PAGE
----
fernando Gonçalves
Fernando Gonçalves skydives in the U.S. in this undated selfie. He died wingsuit accident on Friday, following a spike in fatalities among prominent athletes who participate in extreme sports such as BASE jumping, wingsuit flying, and free climbing. Gonçalves had previously written about the risks of his sport. Fernando Gonçalves / Facebook Screenshot

A wingsuit BASE jumper died In Rio De Janeiro on Friday, Globo reports. Fernando Gonçalves, 36, was an experienced wingsuit flyer and skydiver, who had traveled the world following his passion. A professional skydigind instructor, he had a growing number of professional sponsors, according Bonnie Dutile, representitive of a U.S.-based equipment sponsor who spoke with the Latin Times.

Using a wingsuit and wearing a parachute, Gonçalves launched himself off of the Pedra da Gávea, a 2,769 ft granite dome mountain. He had done the jump before, and had posted videos of himself zipping from Pedra da Gávea to the beach below. It’s unclear what went wrong. Gonçalves crashed, and died before reaching the hospital.

In Rio de Janeiro, wingsuit jump stunts gained international attention when daredevils Jokke Sommer, Espen Fadnes and Ludo Woerth performed a flight under the arm of the city’s iconic Christ Redeemer statue. In a documentary film made about the Christ Redeemer jump in 2013, Fadnes emphasizes that there’s no margin for error in wingsuit flights.

The threat of death is undeniable. Unlike the other dangers inherent in modern life -- car crashes, heart disease, cancer -- the threat of crashing during a BASE jump stares participants right in the face.

“This is the sport that you can’t f*** up. The day you f***up is the day you die,” he says in the video.

It’s been a particularly tough couple of months for the sport. At least three prominent BASE jumpers (not necessarily in wingsuits) have died in the past two months, USA Today reports. In Brazil, another wingsuit pilot died the past May.

Fernando Gonçalves was aware of the risks, but he didn’t walk away from his passion. Based in San Diego, he traveled Europe, South America and the U.S. flying in his wingsuit, posting photos and videos on his social media page. When his friend and former flying partner Fernando Motta died in a wingsuit crash in 2013, Gonçalves took to his Facebook page and he tried to explain to his friends, in Portuguese, why he embraces a sport with such transparent risk.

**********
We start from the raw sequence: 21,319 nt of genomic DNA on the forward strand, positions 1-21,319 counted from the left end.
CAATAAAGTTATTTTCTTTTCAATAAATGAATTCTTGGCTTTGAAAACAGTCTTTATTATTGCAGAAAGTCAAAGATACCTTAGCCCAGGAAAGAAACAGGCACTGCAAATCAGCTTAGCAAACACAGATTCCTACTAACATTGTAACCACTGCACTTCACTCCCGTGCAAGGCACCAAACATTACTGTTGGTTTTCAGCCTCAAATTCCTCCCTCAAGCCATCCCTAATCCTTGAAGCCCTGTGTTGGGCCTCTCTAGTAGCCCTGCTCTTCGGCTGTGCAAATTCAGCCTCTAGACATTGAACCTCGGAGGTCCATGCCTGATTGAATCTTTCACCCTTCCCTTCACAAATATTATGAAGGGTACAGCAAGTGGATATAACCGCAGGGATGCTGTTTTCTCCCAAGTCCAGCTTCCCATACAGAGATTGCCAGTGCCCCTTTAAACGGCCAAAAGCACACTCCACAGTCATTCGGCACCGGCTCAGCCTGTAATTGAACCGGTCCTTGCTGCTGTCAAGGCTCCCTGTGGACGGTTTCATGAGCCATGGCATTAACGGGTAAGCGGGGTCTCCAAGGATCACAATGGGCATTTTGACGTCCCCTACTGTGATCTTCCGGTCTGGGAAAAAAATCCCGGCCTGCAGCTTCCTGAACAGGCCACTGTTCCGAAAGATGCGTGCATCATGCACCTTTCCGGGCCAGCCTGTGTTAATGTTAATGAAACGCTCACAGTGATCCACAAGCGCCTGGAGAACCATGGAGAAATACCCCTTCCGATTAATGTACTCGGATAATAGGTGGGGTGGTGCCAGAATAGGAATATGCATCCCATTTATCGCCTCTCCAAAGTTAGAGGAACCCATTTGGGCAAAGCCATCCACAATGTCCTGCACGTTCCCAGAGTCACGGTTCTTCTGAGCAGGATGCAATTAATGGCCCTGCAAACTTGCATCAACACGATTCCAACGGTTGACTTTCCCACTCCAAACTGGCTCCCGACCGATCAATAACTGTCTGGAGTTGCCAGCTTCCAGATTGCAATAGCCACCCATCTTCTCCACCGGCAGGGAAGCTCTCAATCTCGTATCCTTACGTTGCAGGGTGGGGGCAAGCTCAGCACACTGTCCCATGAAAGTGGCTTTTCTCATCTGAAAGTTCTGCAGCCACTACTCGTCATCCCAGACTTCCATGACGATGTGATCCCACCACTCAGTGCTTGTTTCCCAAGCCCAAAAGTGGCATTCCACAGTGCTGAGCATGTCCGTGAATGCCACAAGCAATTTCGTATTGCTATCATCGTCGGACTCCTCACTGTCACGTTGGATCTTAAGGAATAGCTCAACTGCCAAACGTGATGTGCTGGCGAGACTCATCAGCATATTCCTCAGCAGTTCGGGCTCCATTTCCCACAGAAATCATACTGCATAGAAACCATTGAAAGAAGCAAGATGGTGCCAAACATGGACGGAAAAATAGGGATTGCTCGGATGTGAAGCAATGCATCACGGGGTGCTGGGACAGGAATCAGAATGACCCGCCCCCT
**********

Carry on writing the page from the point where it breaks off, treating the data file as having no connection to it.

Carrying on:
“It’s difficult for people who aren’t passionate about the sport to understand the motive that drives us to do this. I hope that one day you experience the joy of flying and one day you will understand the reasons for all this. Yes, [the Utah landscape] is marvelous and yes I want to encourage people to do it themselves, because I want share a bit of everything I do and what I feel with people around the world so that the have another vision of [what life is].

“Life is really good and certainly I’m going to share more moments like these. People like us make give the world a little peace [by showing] lives like ours. One day, I promise, you’ll understand.”

In that post, Gonçalves paid respects to Motta in Portuguese and English.

Descanse em paz meu bro. [T]hanks for the sick jump we had together RIP bro.”

Updates: since the initial publication, we've confirmed that Gonçalves was based in San Diego and had a number of U.S.-based sponsors.

Gonçalves' friends and colleagues have set up a memorial fund to support his daughter, who is 15 and lives in Brazil.


VIDEO: Jokke Sommer, Espen Fadnes and Ludo Woerth perform their stunt at the Christ Redeemer Statue. Around Minute 7 they take a practice jump along the route that Gonçalves had flown before and was attempting again when he crashed on Friday.

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